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78% of Americans Now View Fast Food as a Luxury

78% of Americans Now View Fast Food as a Luxury

May 28, 2024

78% of Americans Now View Fast Food as a Luxury

As the cost of living continues to soar, fast food, once the emblem of affordable convenience, has become a luxury for many Americans. In a revealing study by Lendingtree, a staggering 78% of participants now classify fast food as a luxury item. The report, which surveyed 2,000 Americans on their financial habits, indicates a significant shift in consumer behavior, particularly in the wake of rising prices post-COVID.


Before the pandemic, a Big Mac was priced at $3.99, but today it stands at $8.29. Similarly, a Chipotle chicken burrito that cost $6.50 has jumped to $10.70. More staple items like chicken nuggets and cheeseburgers have seen price increases of up to 200% or more, placing additional financial strain on families. The result is a typical family meal at fast-food chains like McDonald's, which would have cost between $35 to $40, now hitting the $60 mark.

The Lendingtree study reveals that 74% of Americans used to indulge in fast food at least once a week. However, due to the spike in prices, 62% are now reducing their consumption, with 65% expressing shock at the current costs. Those scaling back most significantly include parents with young children, Generation Z individuals under 30, and women. Surprisingly, even among high-income groups, more than half report eating less fast food, potentially opting to cut down on full-service dining as well.


The implications of these changes are vast, considering the restaurant and food service industry employs approximately 14 million people in the United States. Lendingtree's analysis suggests that the era of relying on fast food as a budget-friendly option is over, with McDonald's transitioning from a modest budget aid to a noticeable dent in consumers' wallets.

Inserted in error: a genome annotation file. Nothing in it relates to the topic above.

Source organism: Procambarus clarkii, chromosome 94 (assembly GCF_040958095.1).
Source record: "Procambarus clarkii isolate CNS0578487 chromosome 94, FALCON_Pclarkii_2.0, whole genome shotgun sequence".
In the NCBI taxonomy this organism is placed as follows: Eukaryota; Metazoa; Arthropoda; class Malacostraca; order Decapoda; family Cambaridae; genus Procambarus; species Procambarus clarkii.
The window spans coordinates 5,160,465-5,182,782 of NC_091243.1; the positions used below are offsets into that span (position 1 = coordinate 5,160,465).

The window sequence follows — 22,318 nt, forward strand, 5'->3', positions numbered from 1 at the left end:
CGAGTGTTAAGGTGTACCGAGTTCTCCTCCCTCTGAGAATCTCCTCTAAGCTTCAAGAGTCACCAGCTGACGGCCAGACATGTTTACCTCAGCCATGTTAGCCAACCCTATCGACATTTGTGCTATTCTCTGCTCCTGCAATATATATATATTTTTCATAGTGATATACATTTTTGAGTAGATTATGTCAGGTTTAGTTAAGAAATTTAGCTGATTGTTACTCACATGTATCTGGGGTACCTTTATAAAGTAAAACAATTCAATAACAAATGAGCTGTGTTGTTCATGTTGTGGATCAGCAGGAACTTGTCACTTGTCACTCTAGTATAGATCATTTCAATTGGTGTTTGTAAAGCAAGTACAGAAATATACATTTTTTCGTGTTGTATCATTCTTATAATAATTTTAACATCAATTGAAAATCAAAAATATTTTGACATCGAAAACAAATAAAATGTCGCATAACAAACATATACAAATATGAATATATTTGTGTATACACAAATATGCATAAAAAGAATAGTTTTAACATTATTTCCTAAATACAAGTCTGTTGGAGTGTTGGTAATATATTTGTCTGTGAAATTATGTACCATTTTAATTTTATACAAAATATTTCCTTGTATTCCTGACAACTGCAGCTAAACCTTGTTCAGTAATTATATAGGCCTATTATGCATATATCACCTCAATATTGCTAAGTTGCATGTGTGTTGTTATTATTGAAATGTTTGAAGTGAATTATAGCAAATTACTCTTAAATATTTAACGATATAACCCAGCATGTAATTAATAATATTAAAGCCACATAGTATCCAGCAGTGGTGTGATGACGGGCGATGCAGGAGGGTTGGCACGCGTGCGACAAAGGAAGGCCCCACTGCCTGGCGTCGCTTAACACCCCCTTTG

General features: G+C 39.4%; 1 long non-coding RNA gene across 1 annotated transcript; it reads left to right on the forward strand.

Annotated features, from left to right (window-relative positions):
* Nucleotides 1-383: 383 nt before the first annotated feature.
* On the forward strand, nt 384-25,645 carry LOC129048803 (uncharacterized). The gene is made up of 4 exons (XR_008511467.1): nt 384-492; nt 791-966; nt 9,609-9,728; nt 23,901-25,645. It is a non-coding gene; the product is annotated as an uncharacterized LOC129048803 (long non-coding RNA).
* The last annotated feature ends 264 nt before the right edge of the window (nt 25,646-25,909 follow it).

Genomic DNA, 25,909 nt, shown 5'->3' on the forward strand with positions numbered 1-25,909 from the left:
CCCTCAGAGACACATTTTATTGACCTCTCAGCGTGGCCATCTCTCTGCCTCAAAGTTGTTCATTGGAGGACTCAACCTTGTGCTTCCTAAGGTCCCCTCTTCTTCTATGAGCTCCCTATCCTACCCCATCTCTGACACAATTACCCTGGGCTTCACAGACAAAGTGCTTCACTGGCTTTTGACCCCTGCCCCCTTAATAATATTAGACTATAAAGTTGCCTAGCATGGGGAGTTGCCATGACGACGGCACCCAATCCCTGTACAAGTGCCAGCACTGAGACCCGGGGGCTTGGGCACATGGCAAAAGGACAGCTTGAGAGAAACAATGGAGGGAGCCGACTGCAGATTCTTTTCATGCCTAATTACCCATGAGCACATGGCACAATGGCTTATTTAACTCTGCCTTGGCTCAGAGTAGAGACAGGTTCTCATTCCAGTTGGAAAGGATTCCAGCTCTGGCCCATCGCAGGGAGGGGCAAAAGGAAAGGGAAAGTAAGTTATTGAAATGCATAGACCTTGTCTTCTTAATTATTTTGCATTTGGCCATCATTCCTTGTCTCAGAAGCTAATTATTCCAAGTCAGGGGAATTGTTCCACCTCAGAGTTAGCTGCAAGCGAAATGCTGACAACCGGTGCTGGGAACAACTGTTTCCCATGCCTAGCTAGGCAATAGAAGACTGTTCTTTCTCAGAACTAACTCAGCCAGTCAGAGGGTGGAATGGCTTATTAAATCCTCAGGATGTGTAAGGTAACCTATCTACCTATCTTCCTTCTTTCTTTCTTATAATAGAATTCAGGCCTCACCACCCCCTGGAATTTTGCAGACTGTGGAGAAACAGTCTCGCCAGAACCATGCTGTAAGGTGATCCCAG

This seismic shift in food affordability can be attributed to a combination of aggressive monetary policies, including $6 trillion printed by the Federal Reserve and $8 trillion in federal government deficits, all exacerbated by regulations and societal disruptions. The Federal Reserve's own data puts the fast food price increase at 41%, but a glance at actual menus shows a rise closer to 55%.

The Big Mac, long considered a more reliable indicator of inflation than government statistics, points to an inflation rate not at the 20 to 30% reported by officials, but closer to the 40% to 50% reflected by fast food prices. This suggests that the economic hardship is disproportionately affecting lower-middle and working-class Americans who lack the asset buffers to protect against such inflationary pressures.

Indicators such as life expectancy, housing size, car ownership, and dining habits are stalling or even reversing. While the upper echelons of society may remain insulated, it is the everyday American facing the harsh reality of tightened belts and fewer Happy Meals.

Lendingtree Study


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